Springe direkt zu Inhalt


About the Joint Center for Advanced Studies "Worldmaking from a Global Perspective: A Dialogue with China"

Debates on a deep global crisis, even the decline of the current world order have become widespread in many societies. In the search for causes of the supposed erosion processes of the international system, global shifts in economic and political power relations play a central role, in particular China’s rapidly growing importance.

Other global changes going hand in hand with such power shifts encompass the rise of nationalist movements in many societies, as well as fractions in important international organizations. At the same time, challenges such as the environmental crisis, with global warming and the extinction of species threatening our concrete living environments, issues of social inequality and world health further contribute to this sense of crisis.

Against the backdrop of such transformation processes, the interdisciplinary network “Worldmaking from a Global Perspective: A Dialogue with China” questions existing concepts and terms of “world”. In close cooperation with German and Chinese researchers from various disciplines, scholars from Freie Universität Berlin, Georg-August-Universität Göttingen, Ruprecht-Karls-Universität Heidelberg, Ludwigs-Maximilians-Universität München and Julius-Maximilians-Universität Würzburg examine processes of worldmaking from deliberately transnational and transcultural perspectives.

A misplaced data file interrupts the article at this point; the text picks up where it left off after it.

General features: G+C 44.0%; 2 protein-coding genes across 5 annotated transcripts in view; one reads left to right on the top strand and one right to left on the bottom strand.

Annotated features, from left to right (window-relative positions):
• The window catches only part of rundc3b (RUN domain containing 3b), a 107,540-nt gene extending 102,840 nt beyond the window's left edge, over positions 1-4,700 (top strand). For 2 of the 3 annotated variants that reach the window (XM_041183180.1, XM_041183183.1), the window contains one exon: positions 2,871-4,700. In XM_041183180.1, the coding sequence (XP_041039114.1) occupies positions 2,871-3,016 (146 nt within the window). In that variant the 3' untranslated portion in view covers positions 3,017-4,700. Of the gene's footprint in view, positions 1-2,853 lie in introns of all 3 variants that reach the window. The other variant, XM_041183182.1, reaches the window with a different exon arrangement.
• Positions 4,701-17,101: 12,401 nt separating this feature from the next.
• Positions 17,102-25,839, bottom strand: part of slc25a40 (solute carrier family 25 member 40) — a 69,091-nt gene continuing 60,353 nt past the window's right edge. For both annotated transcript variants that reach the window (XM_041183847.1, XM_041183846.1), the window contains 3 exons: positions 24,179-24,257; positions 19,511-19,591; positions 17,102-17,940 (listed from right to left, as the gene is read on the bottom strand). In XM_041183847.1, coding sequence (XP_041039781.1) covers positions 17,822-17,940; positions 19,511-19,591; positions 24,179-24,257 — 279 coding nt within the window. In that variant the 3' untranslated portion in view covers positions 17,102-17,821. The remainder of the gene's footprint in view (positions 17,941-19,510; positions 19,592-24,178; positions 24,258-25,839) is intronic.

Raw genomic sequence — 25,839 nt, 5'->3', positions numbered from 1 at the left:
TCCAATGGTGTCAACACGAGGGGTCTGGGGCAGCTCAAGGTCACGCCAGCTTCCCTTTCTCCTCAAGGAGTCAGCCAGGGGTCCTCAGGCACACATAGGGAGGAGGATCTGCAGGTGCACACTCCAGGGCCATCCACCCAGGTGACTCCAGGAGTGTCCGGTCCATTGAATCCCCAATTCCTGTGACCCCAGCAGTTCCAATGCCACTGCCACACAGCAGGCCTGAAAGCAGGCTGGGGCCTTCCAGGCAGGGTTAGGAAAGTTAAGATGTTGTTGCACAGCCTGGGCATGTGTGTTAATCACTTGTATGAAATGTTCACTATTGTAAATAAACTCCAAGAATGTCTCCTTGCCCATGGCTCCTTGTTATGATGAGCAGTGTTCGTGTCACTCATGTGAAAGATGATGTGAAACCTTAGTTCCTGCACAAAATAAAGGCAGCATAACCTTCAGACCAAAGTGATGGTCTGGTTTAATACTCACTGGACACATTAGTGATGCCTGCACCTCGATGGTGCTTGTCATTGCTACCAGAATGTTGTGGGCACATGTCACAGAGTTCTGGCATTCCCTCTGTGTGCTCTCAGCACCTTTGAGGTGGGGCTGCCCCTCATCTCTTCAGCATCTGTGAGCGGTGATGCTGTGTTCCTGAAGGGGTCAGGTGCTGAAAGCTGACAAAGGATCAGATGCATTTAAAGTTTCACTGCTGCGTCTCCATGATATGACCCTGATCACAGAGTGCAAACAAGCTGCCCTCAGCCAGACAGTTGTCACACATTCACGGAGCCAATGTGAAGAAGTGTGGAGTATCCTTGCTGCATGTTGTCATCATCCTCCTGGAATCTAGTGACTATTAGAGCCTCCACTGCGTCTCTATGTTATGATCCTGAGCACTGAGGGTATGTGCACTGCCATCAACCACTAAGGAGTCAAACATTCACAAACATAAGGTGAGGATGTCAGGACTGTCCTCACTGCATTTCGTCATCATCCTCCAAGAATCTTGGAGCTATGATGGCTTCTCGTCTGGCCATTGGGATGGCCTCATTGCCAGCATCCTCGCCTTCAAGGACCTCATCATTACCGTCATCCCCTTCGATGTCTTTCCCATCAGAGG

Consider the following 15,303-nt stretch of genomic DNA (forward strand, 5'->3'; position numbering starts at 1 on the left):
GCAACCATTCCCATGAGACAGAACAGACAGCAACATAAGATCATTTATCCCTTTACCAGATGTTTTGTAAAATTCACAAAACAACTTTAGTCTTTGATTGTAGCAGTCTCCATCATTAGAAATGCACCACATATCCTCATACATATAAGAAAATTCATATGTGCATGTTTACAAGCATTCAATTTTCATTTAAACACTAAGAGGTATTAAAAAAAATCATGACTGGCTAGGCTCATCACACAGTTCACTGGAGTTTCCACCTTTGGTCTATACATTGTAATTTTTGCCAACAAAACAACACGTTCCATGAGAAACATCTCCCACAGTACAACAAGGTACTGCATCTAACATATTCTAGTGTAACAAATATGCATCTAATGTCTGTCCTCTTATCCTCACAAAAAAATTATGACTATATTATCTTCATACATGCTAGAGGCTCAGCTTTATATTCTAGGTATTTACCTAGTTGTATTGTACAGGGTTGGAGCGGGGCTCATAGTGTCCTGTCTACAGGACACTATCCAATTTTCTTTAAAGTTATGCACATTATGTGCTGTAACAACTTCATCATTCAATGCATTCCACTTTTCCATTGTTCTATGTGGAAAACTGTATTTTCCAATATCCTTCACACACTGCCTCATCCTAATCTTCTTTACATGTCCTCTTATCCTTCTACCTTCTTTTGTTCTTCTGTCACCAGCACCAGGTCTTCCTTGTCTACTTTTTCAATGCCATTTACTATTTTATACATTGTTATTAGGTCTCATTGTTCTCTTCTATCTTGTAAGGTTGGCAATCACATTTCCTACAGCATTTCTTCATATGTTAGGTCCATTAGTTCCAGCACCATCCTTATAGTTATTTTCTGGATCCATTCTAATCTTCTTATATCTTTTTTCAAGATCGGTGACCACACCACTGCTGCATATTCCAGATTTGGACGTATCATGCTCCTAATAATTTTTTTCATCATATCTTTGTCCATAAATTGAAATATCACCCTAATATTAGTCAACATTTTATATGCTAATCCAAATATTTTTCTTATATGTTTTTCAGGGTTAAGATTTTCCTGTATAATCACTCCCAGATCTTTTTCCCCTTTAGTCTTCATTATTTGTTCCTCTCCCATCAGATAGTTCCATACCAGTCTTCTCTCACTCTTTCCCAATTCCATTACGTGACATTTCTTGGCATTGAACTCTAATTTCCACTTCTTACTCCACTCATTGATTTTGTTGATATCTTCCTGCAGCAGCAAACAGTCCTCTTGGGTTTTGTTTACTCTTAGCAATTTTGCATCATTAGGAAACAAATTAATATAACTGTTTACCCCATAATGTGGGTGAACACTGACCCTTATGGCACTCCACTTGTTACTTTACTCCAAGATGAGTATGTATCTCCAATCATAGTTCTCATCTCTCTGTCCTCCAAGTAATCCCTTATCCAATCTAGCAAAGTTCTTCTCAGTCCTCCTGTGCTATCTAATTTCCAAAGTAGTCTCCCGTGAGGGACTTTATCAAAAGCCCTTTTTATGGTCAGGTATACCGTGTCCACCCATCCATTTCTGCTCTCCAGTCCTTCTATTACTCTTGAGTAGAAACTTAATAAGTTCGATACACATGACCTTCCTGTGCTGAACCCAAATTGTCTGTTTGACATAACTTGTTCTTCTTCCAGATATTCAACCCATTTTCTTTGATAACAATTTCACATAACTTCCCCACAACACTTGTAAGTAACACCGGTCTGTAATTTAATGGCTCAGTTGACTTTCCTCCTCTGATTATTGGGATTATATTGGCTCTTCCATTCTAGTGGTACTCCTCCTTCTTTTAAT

We understand "worldmaking" as a process through which actors create a specific, comprehensible notion of totality, which may have socially soothing effects. This totality is both part of concrete, lived reality and a product of our imagination. It becomes tangible both physically and socially but also mentally and in a metaphorical sense. The creation of worlds can thus take different forms and be realized through various types of action and materials across time and space. Therefore, the study of worldmaking requires a multifocal and diachronically oriented approach .

Together with Chinese and German scholars of various disciplines, we address in particular the following questions:

  • How are worlds created and changed? Why do some worlds have a stronger impact locally, regionally and globally than others? How and why do they disappear?
  • How do different actors conceptualize and experience certain worlds? How do these worlds influence lived realities? And how do different worldmaking practices contribute to changing worlds?
  • What role do national/cultural and transnational/transcultural structures and interconnections play in creating and changing worlds?
  • How do concepts and practices of different worlds interrelate? How does the coexistence of different worlds affect lived realities and processes of worldmaking ?

We discuss these questions by examining processes and practices of world-making on four closely intertwined analytical levels: